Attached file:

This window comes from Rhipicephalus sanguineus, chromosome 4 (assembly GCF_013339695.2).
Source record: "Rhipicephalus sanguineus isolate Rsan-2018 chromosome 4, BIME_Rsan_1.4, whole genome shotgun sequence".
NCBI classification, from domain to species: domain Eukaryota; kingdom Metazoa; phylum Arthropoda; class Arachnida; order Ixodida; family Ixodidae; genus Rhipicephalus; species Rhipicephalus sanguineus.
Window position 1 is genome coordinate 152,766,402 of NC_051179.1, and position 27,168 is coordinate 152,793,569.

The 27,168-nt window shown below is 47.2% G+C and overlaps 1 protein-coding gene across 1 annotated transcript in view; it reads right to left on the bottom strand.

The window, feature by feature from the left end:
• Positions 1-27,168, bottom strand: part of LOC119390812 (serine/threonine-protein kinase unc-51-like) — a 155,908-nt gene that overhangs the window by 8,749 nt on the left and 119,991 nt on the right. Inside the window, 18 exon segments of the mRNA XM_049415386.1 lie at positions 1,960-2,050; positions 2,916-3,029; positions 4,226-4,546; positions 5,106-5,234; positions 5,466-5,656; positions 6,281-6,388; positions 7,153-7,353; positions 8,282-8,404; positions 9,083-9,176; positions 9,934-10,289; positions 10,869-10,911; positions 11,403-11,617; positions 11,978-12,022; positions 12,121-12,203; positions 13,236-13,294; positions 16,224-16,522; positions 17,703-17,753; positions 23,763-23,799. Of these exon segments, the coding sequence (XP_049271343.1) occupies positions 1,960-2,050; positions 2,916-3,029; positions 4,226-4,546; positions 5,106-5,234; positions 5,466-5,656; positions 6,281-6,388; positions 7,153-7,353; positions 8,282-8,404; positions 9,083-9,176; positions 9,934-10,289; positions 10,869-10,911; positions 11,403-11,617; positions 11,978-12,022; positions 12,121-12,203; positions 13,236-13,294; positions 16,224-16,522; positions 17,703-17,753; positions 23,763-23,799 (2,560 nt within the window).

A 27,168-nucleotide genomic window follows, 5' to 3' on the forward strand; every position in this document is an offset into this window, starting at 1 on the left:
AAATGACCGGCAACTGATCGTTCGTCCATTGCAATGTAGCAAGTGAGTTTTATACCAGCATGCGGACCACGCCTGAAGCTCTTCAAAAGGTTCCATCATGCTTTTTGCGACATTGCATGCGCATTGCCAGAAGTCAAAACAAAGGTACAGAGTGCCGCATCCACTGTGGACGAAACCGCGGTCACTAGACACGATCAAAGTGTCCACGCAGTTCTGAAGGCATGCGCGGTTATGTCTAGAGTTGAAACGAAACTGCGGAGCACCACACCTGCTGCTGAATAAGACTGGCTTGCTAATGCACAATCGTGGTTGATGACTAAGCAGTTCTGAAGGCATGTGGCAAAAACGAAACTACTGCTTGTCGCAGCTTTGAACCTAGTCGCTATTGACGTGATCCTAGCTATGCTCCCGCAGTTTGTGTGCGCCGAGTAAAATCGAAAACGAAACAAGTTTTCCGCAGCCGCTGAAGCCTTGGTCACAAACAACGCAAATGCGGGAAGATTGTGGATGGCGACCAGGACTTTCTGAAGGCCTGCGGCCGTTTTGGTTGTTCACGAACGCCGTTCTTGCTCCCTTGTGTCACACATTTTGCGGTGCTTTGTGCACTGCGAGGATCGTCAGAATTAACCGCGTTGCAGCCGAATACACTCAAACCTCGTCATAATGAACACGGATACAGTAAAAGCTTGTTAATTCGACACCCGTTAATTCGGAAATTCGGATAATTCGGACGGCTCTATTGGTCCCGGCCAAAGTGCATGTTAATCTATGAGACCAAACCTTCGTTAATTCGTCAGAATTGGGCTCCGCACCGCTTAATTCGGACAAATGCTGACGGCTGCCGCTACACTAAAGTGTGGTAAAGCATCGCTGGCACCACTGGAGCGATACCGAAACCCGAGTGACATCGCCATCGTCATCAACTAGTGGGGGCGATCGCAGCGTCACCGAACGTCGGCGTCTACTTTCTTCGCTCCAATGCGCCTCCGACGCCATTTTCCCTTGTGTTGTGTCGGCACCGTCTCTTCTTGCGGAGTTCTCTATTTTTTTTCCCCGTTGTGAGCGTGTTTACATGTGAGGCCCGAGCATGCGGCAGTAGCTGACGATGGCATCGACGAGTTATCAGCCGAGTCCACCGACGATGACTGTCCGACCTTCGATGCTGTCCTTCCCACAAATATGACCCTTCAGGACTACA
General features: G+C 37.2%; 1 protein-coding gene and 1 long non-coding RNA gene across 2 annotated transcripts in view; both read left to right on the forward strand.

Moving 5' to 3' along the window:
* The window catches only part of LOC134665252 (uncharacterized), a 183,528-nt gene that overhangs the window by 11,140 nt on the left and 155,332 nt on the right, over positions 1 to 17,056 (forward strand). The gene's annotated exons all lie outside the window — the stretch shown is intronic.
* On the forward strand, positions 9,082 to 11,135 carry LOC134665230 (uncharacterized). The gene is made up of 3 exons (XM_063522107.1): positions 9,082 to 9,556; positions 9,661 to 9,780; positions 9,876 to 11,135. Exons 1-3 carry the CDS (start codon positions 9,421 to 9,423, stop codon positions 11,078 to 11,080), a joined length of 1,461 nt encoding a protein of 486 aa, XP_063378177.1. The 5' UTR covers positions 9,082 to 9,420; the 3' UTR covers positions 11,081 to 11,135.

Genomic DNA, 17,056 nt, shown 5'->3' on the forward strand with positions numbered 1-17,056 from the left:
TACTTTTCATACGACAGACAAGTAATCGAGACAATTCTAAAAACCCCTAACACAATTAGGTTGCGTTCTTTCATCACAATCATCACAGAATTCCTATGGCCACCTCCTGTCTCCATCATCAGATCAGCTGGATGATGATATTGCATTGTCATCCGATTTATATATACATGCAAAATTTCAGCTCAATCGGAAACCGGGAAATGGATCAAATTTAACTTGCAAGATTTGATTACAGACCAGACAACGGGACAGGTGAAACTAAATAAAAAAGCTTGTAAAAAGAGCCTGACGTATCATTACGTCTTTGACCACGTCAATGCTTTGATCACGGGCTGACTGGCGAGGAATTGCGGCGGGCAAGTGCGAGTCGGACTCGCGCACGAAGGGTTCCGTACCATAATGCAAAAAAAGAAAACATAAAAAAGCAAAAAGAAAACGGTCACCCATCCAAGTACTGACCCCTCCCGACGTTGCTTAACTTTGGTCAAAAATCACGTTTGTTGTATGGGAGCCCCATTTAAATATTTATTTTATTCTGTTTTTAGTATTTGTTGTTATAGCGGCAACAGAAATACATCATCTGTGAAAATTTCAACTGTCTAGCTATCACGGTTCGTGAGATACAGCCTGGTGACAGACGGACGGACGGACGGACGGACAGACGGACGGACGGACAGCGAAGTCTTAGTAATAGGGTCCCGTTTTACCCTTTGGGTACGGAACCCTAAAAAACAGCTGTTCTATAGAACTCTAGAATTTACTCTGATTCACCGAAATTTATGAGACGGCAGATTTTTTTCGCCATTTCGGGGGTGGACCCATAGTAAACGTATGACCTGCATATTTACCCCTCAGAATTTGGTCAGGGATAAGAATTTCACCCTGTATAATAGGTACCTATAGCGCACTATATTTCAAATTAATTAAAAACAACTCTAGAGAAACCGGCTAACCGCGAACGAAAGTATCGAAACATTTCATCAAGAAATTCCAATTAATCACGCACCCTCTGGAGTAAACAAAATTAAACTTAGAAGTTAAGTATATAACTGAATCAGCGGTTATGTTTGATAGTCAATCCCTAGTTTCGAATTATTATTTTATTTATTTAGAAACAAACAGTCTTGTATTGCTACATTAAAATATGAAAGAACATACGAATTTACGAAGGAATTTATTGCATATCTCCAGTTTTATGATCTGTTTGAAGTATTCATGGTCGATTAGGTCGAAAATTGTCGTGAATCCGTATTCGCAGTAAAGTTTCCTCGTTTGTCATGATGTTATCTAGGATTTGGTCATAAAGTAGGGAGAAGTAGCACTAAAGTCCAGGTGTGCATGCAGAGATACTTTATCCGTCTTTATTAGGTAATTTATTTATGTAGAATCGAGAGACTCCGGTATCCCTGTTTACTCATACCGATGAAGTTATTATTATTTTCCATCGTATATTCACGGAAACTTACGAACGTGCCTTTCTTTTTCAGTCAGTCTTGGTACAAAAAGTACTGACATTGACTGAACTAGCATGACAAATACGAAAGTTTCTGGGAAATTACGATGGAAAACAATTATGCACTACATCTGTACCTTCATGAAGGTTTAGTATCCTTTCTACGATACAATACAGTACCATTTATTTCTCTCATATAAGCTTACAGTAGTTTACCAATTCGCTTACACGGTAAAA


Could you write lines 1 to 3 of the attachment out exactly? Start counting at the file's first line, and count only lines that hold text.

This window comes from Rhipicephalus sanguineus, chromosome 4 (assembly GCF_013339695.2).
Source record: "Rhipicephalus sanguineus isolate Rsan-2018 chromosome 4, BIME_Rsan_1.4, whole genome shotgun sequence".
NCBI classification, from domain to species: domain Eukaryota; kingdom Metazoa; phylum Arthropoda; class Arachnida; order Ixodida; family Ixodidae; genus Rhipicephalus; species Rhipicephalus sanguineus.